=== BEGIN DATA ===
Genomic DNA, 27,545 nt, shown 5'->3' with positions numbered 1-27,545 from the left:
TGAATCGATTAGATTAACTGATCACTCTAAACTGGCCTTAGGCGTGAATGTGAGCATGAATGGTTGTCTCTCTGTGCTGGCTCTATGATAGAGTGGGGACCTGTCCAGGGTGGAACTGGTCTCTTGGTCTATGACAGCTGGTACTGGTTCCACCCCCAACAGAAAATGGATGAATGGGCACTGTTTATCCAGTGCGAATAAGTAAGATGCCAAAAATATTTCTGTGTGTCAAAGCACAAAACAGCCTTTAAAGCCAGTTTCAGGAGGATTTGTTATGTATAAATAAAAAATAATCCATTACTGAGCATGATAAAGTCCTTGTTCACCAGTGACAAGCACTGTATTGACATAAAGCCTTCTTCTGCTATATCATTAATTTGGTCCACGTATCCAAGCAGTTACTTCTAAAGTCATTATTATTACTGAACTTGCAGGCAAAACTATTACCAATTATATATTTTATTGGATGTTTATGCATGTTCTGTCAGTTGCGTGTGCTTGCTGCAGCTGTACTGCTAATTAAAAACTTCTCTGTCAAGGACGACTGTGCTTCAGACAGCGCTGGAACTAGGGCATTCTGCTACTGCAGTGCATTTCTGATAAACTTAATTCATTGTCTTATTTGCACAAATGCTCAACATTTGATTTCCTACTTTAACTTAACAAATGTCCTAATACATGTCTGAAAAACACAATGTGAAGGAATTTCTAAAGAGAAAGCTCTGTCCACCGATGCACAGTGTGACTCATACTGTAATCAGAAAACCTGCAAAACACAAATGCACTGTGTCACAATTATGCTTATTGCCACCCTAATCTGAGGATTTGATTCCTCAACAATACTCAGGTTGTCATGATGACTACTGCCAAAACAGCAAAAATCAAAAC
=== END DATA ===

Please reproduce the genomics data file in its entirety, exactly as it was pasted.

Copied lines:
Genomic DNA, 27,545 nt, shown 5'->3' with positions numbered 1-27,545 from the left:
TGAATCGATTAGATTAACTGATCACTCTAAACTGGCCTTAGGCGTGAATGTGAGCATGAATGGTTGTCTCTCTGTGCTGGCTCTATGATAGAGTGGGGACCTGTCCAGGGTGGAACTGGTCTCTTGGTCTATGACAGCTGGTACTGGTTCCACCCCCAACAGAAAATGGATGAATGGGCACTGTTTATCCAGTGCGAATAAGTAAGATGCCAAAAATATTTCTGTGTGTCAAAGCACAAAACAGCCTTTAAAGCCAGTTTCAGGAGGATTTGTTATGTATAAATAAAAAATAATCCATTACTGAGCATGATAAAGTCCTTGTTCACCAGTGACAAGCACTGTATTGACATAAAGCCTTCTTCTGCTATATCATTAATTTGGTCCACGTATCCAAGCAGTTACTTCTAAAGTCATTATTATTACTGAACTTGCAGGCAAAACTATTACCAATTATATATTTTATTGGATGTTTATGCATGTTCTGTCAGTTGCGTGTGCTTGCTGCAGCTGTACTGCTAATTAAAAACTTCTCTGTCAAGGACGACTGTGCTTCAGACAGCGCTGGAACTAGGGCATTCTGCTACTGCAGTGCATTTCTGATAAACTTAATTCATTGTCTTATTTGCACAAATGCTCAACATTTGATTTCCTACTTTAACTTAACAAATGTCCTAATACATGTCTGAAAAACACAATGTGAAGGAATTTCTAAAGAGAAAGCTCTGTCCACCGATGCACAGTGTGACTCATACTGTAATCAGAAAACCTGCAAAACACAAATGCACTGTGTCACAATTATGCTTATTGCCACCCTAATCTGAGGATTTGATTCCTCAACAATACTCAGGTTGTCATGATGACTACTGCCAAAACAGCAAAAATCAAAAC